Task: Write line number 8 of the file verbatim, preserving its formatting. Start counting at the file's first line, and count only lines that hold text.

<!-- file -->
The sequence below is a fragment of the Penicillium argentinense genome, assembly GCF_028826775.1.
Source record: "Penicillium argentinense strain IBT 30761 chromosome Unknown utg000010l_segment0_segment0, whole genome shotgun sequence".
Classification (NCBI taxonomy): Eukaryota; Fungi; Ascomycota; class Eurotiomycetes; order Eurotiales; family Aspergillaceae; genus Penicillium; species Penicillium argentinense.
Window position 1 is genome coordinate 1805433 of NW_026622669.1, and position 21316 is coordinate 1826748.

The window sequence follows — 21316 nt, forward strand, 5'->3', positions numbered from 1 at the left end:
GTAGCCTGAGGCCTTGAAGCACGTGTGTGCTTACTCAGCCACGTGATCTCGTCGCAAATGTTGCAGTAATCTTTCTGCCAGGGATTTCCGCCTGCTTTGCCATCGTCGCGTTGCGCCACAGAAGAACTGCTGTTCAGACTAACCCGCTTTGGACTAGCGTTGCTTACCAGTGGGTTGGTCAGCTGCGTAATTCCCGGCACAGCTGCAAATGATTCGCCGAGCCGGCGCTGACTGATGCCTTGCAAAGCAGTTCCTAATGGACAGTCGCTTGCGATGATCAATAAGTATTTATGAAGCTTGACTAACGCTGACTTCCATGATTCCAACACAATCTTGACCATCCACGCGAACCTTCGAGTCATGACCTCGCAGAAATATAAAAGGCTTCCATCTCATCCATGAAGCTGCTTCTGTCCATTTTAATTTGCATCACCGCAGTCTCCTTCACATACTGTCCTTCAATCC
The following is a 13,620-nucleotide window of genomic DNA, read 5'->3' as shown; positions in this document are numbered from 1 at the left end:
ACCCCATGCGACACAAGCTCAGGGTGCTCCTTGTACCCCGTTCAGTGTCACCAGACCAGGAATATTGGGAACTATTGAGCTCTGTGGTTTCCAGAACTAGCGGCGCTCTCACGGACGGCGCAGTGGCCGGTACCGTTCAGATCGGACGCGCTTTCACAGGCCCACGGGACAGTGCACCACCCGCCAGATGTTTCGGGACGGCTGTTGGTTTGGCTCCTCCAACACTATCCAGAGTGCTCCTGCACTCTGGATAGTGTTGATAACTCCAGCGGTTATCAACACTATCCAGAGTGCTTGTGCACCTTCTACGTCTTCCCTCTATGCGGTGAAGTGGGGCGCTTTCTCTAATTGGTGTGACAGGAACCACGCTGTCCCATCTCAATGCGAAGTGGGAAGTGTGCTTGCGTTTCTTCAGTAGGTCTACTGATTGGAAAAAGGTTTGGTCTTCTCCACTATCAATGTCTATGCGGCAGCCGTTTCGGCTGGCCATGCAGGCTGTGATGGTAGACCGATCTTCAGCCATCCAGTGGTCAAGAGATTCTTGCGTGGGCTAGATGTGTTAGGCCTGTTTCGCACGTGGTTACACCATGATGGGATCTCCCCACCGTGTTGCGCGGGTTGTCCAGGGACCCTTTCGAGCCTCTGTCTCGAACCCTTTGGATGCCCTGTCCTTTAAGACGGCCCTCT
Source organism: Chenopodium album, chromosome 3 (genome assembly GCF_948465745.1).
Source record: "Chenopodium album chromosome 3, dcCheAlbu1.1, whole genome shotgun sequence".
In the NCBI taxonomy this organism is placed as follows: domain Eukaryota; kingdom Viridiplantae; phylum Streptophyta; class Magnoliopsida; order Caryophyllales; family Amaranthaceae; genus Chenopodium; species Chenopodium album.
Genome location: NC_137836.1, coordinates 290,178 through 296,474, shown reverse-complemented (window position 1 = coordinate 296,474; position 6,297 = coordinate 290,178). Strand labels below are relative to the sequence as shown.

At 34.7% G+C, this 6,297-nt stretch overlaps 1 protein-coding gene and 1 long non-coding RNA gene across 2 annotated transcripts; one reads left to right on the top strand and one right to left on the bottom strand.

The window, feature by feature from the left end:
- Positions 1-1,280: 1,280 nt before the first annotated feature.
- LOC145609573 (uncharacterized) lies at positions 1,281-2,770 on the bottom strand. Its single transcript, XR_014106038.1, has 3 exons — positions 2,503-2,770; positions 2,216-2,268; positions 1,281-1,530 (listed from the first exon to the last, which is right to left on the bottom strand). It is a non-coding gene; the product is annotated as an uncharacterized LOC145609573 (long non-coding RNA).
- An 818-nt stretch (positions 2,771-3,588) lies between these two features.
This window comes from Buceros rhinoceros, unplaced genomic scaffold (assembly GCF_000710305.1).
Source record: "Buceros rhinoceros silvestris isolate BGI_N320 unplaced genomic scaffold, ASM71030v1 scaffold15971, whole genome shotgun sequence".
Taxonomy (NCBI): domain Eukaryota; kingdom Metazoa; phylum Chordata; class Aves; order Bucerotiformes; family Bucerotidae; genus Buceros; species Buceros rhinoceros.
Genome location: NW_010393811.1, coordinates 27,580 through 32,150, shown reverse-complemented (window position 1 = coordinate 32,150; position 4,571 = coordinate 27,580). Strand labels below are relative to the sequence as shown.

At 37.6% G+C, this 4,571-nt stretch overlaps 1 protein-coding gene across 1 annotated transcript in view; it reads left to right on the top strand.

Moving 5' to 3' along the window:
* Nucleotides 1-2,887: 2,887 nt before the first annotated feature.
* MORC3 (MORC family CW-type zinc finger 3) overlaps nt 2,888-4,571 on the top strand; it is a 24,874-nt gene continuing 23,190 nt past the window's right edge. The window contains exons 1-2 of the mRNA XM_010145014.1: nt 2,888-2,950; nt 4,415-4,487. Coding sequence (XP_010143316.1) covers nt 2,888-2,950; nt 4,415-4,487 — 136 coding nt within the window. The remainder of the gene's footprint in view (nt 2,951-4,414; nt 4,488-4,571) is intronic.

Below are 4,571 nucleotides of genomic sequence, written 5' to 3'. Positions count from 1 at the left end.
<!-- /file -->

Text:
ACCCCATGCGACACAAGCTCAGGGTGCTCCTTGTACCCCGTTCAGTGTCACCAGACCAGGAATATTGGGAACTATTGAGCTCTGTGGTTTCCAGAACTAGCGGCGCTCTCACGGACGGCGCAGTGGCCGGTACCGTTCAGATCGGACGCGCTTTCACAGGCCCACGGGACAGTGCACCACCCGCCAGATGTTTCGGGACGGCTGTTGGTTTGGCTCCTCCAACACTATCCAGAGTGCTCCTGCACTCTGGATAGTGTTGATAACTCCAGCGGTTATCAACACTATCCAGAGTGCTTGTGCACCTTCTACGTCTTCCCTCTATGCGGTGAAGTGGGGCGCTTTCTCTAATTGGTGTGACAGGAACCACGCTGTCCCATCTCAATGCGAAGTGGGAAGTGTGCTTGCGTTTCTTCAGTAGGTCTACTGATTGGAAAAAGGTTTGGTCTTCTCCACTATCAATGTCTATGCGGCAGCCGTTTCGGCTGGCCATGCAGGCTGTGATGGTAGACCGATCTTCAGCCATCCAGTGGTCAAGAGATTCTTGCGTGGGCTAGATGTGTTAGGCCTGTTTCGCACGTGGTTACACCATGATGGGATCTCCCCACCGTGTTGCGCGGGTTGTCCAGGGACCCTTTCGAGCCTCTGTCTCGAACCCTTTGGATGCCCTGTCCTTTAAGACGGCCCTCT